In the age of Instagram and Facetune, “Dollface” is trying to reach the pinnacle of female solidarity. Hulu, along with executive producer Margot Robbie, brings the modern American woman a show that speaks to the importance of female friendships. But for a show all about women, the amount of stereotyping that spills into sexism is disappointing, if not regressive.
The show follows a traditional 21st century sit-com set-up: The protagonist, Jules (Kat Dennings), has just been dumped by her boyfriend of five years, Jeremy (Connor Hines), and now has to find her own place in the world. Her process of finding herself focuses on one thing: reforming her female friendships.
In the pilot, “Dollface” suffers from a case of “tell, don’t show,” where the audience is drilled with exposition about how long Jules and Jeremy have been together and how much they’ve been through as a couple. It’s hard to immediately develop empathy for Jules for losing a relationship, given that the audience sees none of it. To make matters worse, Jeremy appears to be nothing more than a jerk, such that it is difficult for the audience to mourn with Jules for the loss of the relationship.
What does set this show apart from others is its unique, surrealist elements of storytelling. The show exaggerates many features of the female experience into indulgent metaphors. In the first episode, for example, immediately after being dumped by her boyfriend, Jules boards a bus driven by a “Cat Lady” (Beth Grant), who becomes her spiritual guide throughout the rest of the season. The bus is full of crying women who have all also just been similarly dumped. Cat Lady tells Jules that she has to reconnect with her female friends and that if she doesn’t she may end up like a “guy’s girl.” The bus then passes a group of women in football jerseys yelling fractional “manly phrases” like “Who wants to chug a beer?” or “Does anyone wanna get wings?” And therein lies the issue with this show: It propagates the idea that men and women are entirely different species that can only get along when in romantic relationships.
While not every conversation in “Dollface” centers around men, they all do center around how women should act. Jules’ friends Madison (Brenda Song), Stella (Shay Mitchell), and Izzy (Esther Povitsky) spend much of the show trying to educate Jules about how the modern woman should behave in all elements of life. While there are clear character differences between the three friends, they all subscribe to the same stereotypes of modern womanhood. Even their habits are the same: they all use Instagram religiously, they love parties, and they’re passive aggressive in arguments.
Jules is supposed to be the “relatable” character for the audience, but in every episode she is told she has to be more like her other friends. According to “Dollface,” there are only a few select personalities women are allowed to have, and the same goes for men. The undeniable presentation of “Dollface” is that straight men and straight women should be apart except in relationships, a view that is an unrealistic depiction of modern society and also inherently sexist and old-fashioned.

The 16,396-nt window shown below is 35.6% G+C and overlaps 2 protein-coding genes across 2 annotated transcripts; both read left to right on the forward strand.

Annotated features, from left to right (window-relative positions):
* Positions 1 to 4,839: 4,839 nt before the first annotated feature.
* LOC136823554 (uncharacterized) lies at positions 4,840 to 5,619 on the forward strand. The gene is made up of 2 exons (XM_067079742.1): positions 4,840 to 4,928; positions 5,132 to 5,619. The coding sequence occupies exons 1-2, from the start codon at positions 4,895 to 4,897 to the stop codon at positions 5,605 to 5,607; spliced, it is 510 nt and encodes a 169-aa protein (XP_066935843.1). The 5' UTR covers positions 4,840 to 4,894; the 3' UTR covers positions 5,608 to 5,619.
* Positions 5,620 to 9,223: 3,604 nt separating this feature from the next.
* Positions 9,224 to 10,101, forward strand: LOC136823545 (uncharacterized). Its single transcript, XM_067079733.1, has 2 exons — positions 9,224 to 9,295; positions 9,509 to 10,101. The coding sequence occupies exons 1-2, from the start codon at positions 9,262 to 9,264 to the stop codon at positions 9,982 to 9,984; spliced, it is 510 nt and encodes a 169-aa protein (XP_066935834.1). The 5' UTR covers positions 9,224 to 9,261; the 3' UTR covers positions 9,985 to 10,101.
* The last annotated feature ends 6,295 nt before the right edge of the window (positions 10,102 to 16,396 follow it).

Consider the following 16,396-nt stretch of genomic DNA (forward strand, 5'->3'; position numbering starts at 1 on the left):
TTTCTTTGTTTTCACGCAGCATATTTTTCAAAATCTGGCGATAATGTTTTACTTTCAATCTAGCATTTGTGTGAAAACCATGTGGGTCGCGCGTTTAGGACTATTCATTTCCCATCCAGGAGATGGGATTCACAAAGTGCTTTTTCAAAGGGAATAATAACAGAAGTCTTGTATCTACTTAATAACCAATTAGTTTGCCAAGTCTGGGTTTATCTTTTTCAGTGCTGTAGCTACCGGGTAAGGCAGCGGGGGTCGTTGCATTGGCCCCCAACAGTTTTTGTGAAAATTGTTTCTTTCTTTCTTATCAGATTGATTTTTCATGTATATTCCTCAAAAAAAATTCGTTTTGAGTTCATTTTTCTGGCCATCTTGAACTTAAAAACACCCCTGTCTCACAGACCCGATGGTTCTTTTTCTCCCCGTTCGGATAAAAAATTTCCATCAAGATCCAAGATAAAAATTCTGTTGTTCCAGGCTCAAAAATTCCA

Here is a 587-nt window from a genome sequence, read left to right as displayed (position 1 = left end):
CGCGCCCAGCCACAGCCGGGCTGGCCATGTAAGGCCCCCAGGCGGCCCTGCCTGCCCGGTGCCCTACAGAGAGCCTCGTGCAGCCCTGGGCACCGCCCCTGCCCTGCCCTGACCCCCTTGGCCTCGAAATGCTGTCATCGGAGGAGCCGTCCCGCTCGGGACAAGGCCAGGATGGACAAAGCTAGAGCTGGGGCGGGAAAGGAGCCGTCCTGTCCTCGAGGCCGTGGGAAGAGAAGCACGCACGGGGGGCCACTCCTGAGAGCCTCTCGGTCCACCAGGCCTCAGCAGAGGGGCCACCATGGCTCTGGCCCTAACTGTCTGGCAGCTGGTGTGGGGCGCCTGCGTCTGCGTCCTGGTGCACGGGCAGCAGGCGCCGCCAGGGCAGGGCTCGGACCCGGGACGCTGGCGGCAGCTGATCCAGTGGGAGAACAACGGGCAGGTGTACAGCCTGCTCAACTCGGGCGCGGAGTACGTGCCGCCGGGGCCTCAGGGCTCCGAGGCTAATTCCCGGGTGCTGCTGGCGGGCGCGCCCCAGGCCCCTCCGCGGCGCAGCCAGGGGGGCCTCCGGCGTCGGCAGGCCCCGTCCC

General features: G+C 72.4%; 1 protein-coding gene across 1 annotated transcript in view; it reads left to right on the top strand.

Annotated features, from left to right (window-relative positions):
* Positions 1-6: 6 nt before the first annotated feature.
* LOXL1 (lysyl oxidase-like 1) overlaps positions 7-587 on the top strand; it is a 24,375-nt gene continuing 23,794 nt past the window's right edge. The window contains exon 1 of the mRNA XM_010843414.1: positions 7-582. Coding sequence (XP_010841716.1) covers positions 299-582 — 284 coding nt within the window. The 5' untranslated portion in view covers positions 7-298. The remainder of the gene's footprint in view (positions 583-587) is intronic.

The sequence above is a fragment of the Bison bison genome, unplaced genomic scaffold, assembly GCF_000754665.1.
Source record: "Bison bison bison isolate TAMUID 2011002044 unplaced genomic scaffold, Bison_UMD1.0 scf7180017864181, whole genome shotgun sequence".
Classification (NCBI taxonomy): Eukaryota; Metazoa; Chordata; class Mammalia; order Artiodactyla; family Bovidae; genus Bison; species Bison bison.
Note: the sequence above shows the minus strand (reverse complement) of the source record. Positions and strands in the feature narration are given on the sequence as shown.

However, the show does make some witty jokes at the expense of this concept of modern womanhood. Jules works at a company called “Woom,” a clear play on Gwyneth Paltrow’s “lifestyle” company “Goop” for women with too much money and time on their hands. The show jokes about women having to go to the bathroom together or being superficially nice all while Jules rolls her eyes. But in the show’s world, Jules is still the outsider because she behaves the opposite way of what she’s told to live, and what is most disappointing is that she seems to agree.
The show’s stylistic choices are actually well-thought out, and may be acknowledging the skewed gender dynamic. The show creates a ‘50s aesthetic in its font, title music, and eventually Jules’ new home, which is complete with an entirely pink tiled retro bathroom. Kat Dennings’ casting is also very well thought-out. While she does do a surprisingly good job at playing the ‘relatable girl,’ she is also the closest thing Hollywood has to a living pin-up model, particularly with the styling in the show. She has pale skin, jet-black hair that is styled into soft curls, and bright red lipstick and intense winged eyeliner. Even the title “Dollface” is a play on a mid-century catcalling term that Jules’ ex used for her. So while the show acknowledges the gender roles it is trying to break, it imposes its own as well.
It’s clear that Jules should’ve maintained friendships while in a long-term relationship. As she says to Jeremy in the first episode, “We’ve hung out together like every day for half a decade. I don’t really know what to do now,” it’s important to value relationships outside of romantic partners so you don’t lose yourself as an individual. But the means she takes to “find herself” cause her to desire to be a stereotype of a modern woman. While the show is a lot of fun, packed with some genuinely good performances and stylistic choices, it exaggerates a rift between the sexes and perpetuates gender stereotyping — the exact opposite of what a show like this should do.